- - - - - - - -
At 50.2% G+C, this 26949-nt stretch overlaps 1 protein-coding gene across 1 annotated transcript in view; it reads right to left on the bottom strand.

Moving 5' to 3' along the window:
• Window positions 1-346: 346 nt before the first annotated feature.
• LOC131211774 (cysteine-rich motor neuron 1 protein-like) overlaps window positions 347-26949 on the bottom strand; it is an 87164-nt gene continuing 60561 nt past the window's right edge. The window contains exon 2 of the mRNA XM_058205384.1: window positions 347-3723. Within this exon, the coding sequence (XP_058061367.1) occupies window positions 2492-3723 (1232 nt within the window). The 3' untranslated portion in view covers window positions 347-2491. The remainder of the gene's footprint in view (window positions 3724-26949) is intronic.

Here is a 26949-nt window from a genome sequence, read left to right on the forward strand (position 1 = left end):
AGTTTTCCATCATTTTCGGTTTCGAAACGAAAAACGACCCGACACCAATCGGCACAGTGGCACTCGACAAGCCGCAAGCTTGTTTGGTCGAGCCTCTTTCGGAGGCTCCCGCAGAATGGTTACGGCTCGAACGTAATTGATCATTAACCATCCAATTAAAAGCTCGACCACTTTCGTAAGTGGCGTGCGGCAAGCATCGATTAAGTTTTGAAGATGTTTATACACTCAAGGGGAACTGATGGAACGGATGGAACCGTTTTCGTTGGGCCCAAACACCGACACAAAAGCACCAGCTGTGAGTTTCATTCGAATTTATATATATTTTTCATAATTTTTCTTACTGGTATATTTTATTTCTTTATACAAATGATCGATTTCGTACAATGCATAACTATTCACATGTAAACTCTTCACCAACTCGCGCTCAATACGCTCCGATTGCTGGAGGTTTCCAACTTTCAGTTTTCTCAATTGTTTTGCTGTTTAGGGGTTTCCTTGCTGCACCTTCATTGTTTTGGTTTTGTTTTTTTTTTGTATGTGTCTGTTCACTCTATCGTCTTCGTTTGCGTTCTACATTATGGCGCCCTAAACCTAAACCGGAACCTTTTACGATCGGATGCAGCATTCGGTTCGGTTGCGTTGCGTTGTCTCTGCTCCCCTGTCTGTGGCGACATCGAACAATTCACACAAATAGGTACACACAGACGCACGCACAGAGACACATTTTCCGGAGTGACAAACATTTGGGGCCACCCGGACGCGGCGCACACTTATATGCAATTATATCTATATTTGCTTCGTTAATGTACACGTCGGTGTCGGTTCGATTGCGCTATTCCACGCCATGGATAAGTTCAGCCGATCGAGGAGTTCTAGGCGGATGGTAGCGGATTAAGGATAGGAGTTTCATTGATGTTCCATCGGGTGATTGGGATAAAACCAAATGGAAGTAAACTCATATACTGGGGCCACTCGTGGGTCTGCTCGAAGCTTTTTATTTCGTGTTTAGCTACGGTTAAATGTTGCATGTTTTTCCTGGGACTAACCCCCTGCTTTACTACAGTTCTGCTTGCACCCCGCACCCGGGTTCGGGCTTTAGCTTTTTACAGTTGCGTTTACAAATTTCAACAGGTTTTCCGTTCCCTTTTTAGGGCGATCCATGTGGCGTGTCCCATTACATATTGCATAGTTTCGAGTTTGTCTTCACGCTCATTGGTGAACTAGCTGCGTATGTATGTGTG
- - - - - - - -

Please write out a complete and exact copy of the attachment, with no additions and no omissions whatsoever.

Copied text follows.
At 50.2% G+C, this 26949-nt stretch overlaps 1 protein-coding gene across 1 annotated transcript in view; it reads right to left on the bottom strand.

Moving 5' to 3' along the window:
• Window positions 1-346: 346 nt before the first annotated feature.
• LOC131211774 (cysteine-rich motor neuron 1 protein-like) overlaps window positions 347-26949 on the bottom strand; it is an 87164-nt gene continuing 60561 nt past the window's right edge. The window contains exon 2 of the mRNA XM_058205384.1: window positions 347-3723. Within this exon, the coding sequence (XP_058061367.1) occupies window positions 2492-3723 (1232 nt within the window). The 3' untranslated portion in view covers window positions 347-2491. The remainder of the gene's footprint in view (window positions 3724-26949) is intronic.

Here is a 26949-nt window from a genome sequence, read left to right on the forward strand (position 1 = left end):
AGTTTTCCATCATTTTCGGTTTCGAAACGAAAAACGACCCGACACCAATCGGCACAGTGGCACTCGACAAGCCGCAAGCTTGTTTGGTCGAGCCTCTTTCGGAGGCTCCCGCAGAATGGTTACGGCTCGAACGTAATTGATCATTAACCATCCAATTAAAAGCTCGACCACTTTCGTAAGTGGCGTGCGGCAAGCATCGATTAAGTTTTGAAGATGTTTATACACTCAAGGGGAACTGATGGAACGGATGGAACCGTTTTCGTTGGGCCCAAACACCGACACAAAAGCACCAGCTGTGAGTTTCATTCGAATTTATATATATTTTTCATAATTTTTCTTACTGGTATATTTTATTTCTTTATACAAATGATCGATTTCGTACAATGCATAACTATTCACATGTAAACTCTTCACCAACTCGCGCTCAATACGCTCCGATTGCTGGAGGTTTCCAACTTTCAGTTTTCTCAATTGTTTTGCTGTTTAGGGGTTTCCTTGCTGCACCTTCATTGTTTTGGTTTTGTTTTTTTTTTGTATGTGTCTGTTCACTCTATCGTCTTCGTTTGCGTTCTACATTATGGCGCCCTAAACCTAAACCGGAACCTTTTACGATCGGATGCAGCATTCGGTTCGGTTGCGTTGCGTTGTCTCTGCTCCCCTGTCTGTGGCGACATCGAACAATTCACACAAATAGGTACACACAGACGCACGCACAGAGACACATTTTCCGGAGTGACAAACATTTGGGGCCACCCGGACGCGGCGCACACTTATATGCAATTATATCTATATTTGCTTCGTTAATGTACACGTCGGTGTCGGTTCGATTGCGCTATTCCACGCCATGGATAAGTTCAGCCGATCGAGGAGTTCTAGGCGGATGGTAGCGGATTAAGGATAGGAGTTTCATTGATGTTCCATCGGGTGATTGGGATAAAACCAAATGGAAGTAAACTCATATACTGGGGCCACTCGTGGGTCTGCTCGAAGCTTTTTATTTCGTGTTTAGCTACGGTTAAATGTTGCATGTTTTTCCTGGGACTAACCCCCTGCTTTACTACAGTTCTGCTTGCACCCCGCACCCGGGTTCGGGCTTTAGCTTTTTACAGTTGCGTTTACAAATTTCAACAGGTTTTCCGTTCCCTTTTTAGGGCGATCCATGTGGCGTGTCCCATTACATATTGCATAGTTTCGAGTTTGTCTTCACGCTCATTGGTGAACTAGCTGCGTATGTATGTGTG